Ever since the early days of the internet, webmasters have been preoccupied with finding ways to make their sites rank highly on search engines.
At one point, the best way to do this was a practice called keyword stuffing: simply having a certain string of keywords, like “beach umbrellas Miami”, repeated until it represented around 10 per cent of an entire article was enough to get it to appear on a search engine results page. Naturally, this led to some very poorly written articles, with keyword strings mashed into all sorts of uncomfortable and inappropriate places.
Updates to Google’s search algorithm, most notably the Panda series of updates that started in 2011, changed all of that. Suddenly, Google’s crawler understood an article’s context, and ranked pieces of content according to how well it addressed the intent of a certain search query, rather than simply how many times a keyword was repeated in the piece. Google began to rank sites based on how well they were built, how long users stayed on them, and most importantly, how good their content was. Naturally, sites that depended solely on keyword stuffing quickly fell from search results pages.、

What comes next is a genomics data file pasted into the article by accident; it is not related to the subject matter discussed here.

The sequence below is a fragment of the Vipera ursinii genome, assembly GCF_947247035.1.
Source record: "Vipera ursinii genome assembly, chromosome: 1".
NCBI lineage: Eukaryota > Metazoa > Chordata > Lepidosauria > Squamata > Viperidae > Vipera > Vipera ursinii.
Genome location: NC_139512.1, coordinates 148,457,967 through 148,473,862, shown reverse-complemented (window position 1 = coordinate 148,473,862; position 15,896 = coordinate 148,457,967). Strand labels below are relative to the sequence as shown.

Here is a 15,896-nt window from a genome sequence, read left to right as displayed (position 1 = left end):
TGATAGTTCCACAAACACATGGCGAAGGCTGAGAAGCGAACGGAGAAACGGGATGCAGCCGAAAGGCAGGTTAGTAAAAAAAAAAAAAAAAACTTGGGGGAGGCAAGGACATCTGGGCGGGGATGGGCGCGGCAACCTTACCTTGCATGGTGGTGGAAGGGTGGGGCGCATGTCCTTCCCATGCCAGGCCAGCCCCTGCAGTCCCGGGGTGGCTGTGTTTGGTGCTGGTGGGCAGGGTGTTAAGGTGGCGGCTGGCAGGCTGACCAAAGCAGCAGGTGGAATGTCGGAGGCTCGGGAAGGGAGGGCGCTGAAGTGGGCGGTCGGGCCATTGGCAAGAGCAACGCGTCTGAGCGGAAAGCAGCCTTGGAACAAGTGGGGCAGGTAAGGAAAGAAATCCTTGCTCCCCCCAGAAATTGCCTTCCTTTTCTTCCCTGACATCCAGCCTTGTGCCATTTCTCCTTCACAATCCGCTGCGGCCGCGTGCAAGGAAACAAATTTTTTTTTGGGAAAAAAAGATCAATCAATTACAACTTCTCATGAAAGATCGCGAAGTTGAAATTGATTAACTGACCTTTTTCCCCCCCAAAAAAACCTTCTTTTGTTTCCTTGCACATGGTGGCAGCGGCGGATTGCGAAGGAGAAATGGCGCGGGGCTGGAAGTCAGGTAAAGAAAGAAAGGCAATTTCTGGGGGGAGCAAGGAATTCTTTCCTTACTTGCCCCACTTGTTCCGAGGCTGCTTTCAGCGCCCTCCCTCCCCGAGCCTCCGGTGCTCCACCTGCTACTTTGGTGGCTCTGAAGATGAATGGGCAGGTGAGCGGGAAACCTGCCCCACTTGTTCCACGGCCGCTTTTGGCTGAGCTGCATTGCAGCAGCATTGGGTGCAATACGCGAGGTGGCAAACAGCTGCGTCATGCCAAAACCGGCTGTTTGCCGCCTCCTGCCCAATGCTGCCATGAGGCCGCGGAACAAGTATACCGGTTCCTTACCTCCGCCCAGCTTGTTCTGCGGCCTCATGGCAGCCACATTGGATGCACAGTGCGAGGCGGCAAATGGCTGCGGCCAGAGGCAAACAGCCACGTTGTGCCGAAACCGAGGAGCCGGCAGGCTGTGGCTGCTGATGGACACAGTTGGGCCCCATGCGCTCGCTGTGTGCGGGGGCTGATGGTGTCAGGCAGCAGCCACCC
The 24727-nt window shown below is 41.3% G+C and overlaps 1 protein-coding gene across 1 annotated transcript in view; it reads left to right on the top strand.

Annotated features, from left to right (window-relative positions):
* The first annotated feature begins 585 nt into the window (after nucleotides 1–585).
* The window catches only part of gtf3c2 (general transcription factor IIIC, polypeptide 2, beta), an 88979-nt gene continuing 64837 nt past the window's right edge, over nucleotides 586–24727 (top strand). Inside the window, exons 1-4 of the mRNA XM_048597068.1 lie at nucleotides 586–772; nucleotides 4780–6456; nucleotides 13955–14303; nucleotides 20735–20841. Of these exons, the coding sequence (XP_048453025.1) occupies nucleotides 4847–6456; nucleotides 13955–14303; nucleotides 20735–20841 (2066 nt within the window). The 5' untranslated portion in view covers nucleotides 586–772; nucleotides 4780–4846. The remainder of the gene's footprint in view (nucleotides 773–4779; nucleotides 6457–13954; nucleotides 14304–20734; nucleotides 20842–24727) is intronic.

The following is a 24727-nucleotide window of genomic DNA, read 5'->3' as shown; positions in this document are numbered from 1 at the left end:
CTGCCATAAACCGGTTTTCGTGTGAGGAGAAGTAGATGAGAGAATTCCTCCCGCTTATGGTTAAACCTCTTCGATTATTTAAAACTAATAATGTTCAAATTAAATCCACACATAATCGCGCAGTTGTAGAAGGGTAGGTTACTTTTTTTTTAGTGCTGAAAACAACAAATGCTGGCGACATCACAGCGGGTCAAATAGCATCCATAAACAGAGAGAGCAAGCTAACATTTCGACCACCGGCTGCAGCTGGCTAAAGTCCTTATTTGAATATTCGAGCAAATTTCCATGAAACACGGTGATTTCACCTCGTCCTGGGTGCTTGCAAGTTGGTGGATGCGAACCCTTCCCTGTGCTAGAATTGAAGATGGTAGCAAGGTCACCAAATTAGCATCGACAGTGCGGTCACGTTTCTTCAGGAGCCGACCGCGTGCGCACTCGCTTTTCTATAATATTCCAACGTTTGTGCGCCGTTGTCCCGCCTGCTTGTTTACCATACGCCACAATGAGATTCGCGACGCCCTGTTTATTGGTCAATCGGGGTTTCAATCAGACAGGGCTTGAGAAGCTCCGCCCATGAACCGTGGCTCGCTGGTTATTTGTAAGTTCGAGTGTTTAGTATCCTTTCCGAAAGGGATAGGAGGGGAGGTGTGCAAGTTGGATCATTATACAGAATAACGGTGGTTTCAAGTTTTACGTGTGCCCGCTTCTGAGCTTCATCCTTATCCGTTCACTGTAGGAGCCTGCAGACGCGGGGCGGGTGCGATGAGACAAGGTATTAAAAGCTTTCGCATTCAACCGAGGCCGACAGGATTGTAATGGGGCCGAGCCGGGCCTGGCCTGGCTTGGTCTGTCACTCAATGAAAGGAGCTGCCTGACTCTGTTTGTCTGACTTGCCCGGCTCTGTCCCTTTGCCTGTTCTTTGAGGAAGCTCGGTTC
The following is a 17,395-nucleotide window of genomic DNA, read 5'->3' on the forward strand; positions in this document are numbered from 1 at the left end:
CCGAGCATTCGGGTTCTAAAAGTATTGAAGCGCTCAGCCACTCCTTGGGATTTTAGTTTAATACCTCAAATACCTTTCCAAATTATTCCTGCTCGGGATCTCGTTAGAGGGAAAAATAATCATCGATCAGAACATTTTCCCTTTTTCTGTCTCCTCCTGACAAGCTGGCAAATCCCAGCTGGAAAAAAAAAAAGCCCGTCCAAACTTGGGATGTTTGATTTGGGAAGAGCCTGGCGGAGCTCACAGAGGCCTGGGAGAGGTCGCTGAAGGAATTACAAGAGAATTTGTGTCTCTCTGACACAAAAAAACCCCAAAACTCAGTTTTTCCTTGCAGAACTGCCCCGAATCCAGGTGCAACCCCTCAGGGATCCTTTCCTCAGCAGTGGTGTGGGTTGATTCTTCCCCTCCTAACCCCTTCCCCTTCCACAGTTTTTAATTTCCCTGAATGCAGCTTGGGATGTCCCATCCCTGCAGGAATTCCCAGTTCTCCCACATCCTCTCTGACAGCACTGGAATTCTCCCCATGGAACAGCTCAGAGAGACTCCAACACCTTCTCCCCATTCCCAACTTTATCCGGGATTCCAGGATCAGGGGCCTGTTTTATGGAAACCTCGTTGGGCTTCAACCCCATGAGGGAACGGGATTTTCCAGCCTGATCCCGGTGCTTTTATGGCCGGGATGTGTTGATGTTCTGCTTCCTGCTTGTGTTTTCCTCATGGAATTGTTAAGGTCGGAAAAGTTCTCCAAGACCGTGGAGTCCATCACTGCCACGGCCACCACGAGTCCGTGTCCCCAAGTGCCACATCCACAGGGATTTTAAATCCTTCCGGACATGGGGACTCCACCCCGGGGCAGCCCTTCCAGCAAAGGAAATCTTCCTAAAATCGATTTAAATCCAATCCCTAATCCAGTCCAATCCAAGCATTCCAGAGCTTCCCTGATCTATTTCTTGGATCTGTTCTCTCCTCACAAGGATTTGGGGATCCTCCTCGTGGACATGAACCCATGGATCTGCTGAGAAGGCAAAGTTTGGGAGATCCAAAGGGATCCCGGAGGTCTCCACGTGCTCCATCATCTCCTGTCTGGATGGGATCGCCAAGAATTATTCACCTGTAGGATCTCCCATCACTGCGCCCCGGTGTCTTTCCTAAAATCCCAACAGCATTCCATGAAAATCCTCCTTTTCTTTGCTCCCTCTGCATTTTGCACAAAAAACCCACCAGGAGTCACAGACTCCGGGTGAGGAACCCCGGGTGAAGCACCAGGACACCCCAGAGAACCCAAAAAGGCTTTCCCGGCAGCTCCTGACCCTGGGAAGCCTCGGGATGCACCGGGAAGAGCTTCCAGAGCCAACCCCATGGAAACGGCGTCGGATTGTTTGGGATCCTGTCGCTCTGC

If you’re a webmaster and want to prevent your site from becoming consigned to the internet’s waste bin, here are some tips for improving your site’s performance on search engines. These tips are some of the most commonly recommended by an SEO agency Singapore residents trust.
Consider Your Keyword Placement
While keyword stuffing has become a thing of the past as far as search ranking factors are concerned, keywords themselves remain an important part of smart content strategy and onsite search engine optimization (SEO). However, their role has changed slightly over the years, and now, keywords are more valuable as topics as far as onpage SEO is concerned.
Google ranks pieces of content depending on how relevant and authoritative they are about a particular topic, which also happens to be the search query that the user typed into the search bar. Many content experiments have demonstrated that pieces of content that have the search query placed within the first 100 words of the piece perform better than those that do not. This is because Google’s algorithm expects well-written content to explicitly state what it’s about right at the beginning of the piece. Given that this expectation is aligned with standard rules for composition, it’s a good idea, both from an SEO and a compositional standpoint, to make sure that the keyword, AKA the search query, is located at the start of the piece of content.